PA Bill Number: SB135
Title: In hunting and furtaking, further providing for dogs pursuing, injuring or killing big game.
Description: In hunting and furtaking, further providing for dogs pursuing, injuring or killing big game. ...
Last Action: Second consideration
Last Action Date: Jul 17, 2017
FOAC Monthly Meeting - August - 2017 - 08/13/2017
South Fayette Township Municipal Bldg. 515 Millers Run Road, Morgan, PA
Concealed Carry Seminar - 51st House District - Rep. Matt Dowling - 09/23/2017
Meyersdale Community Center 215 Main St., Meyersdale, PA
Court Upholds Police Refusal to Let Hawaii Man Own Firearms :: 05/09/2017
HONOLULU (AP) — A federal appeals court has upheld the Honolulu Police Department's refusal to let a man who had been convicted of misdemeanor harassment own firearms.
Of the three judges on the panel Friday in the 9th U.S. Circuit Court of Appeals, one criticized state law for imposing a lifetime ban on the right to bear arms for committing a misdemeanor, The Honolulu Star-Advertiser reported (http://bit.ly/2pn86DD ).
Kirk Fisher had been attempting to again possess a firearm after surrendering his because of a 1997 arrest for harassing his wife and daughter.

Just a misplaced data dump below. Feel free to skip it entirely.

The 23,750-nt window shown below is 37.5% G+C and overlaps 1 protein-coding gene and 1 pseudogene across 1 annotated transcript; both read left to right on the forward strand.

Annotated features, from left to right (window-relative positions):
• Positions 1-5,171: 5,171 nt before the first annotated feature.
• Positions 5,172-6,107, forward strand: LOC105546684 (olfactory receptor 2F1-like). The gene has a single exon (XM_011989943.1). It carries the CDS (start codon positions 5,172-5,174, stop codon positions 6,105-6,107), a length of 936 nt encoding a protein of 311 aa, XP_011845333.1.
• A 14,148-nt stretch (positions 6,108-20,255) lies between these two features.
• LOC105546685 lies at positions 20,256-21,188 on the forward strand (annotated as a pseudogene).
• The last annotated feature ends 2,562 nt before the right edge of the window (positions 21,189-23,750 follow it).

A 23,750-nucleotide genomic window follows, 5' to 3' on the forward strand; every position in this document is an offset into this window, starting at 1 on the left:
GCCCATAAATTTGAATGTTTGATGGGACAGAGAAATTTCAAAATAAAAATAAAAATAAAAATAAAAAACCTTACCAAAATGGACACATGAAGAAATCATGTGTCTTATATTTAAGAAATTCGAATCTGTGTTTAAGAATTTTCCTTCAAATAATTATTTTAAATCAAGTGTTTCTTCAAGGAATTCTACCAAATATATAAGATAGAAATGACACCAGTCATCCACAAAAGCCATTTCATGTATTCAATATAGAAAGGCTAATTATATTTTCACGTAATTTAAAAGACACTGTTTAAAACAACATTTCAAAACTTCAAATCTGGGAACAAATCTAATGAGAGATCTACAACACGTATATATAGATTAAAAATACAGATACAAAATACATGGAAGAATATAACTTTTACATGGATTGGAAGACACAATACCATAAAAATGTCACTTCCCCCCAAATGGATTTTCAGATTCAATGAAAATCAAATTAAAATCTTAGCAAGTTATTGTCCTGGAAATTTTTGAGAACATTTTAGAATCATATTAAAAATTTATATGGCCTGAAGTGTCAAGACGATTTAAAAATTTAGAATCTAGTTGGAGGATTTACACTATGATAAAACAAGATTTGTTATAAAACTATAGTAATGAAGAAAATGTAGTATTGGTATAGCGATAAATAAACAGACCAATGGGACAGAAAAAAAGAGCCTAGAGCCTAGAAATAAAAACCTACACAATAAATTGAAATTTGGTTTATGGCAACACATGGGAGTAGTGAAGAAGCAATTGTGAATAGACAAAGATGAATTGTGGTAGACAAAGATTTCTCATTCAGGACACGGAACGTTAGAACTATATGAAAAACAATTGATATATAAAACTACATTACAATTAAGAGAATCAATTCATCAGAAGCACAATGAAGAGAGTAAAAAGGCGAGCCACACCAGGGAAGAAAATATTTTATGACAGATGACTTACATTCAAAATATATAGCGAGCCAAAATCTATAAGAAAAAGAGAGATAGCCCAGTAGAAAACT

Hawaii law prohibits anybody convicted of a crime of violence, or misdemeanor domestic violence, from ever again owning a firearm.
Fisher pleaded guilty to two counts of harassment and had been sentenced to six months of probation. He had been given his firearms back after serving his sentence. But when he tried to possess another gun in 2009, the police department refused and made him get rid of the guns that were given back to him.
Fisher filed a federal civil rights lawsuit in 2011 against the department and the city. In 2014, a U.S. District Court judge ruled in favor of the city, so Fisher appealed.
All three appeals court judges ruled against Fisher, but judge Alex Kozinski criticized state law. He wrote that while federal law affords people four different ways of getting back their right to keep and bear arms, Hawaii law affords them only a pardon.
Fisher's attorney Donald Wilkerson is encouraged by the criticism and will continue to pursue the case, he said.
"We're not going to give up on this," he said.
Information from: Honolulu Star-Advertiser, http://www.staradvertiser.com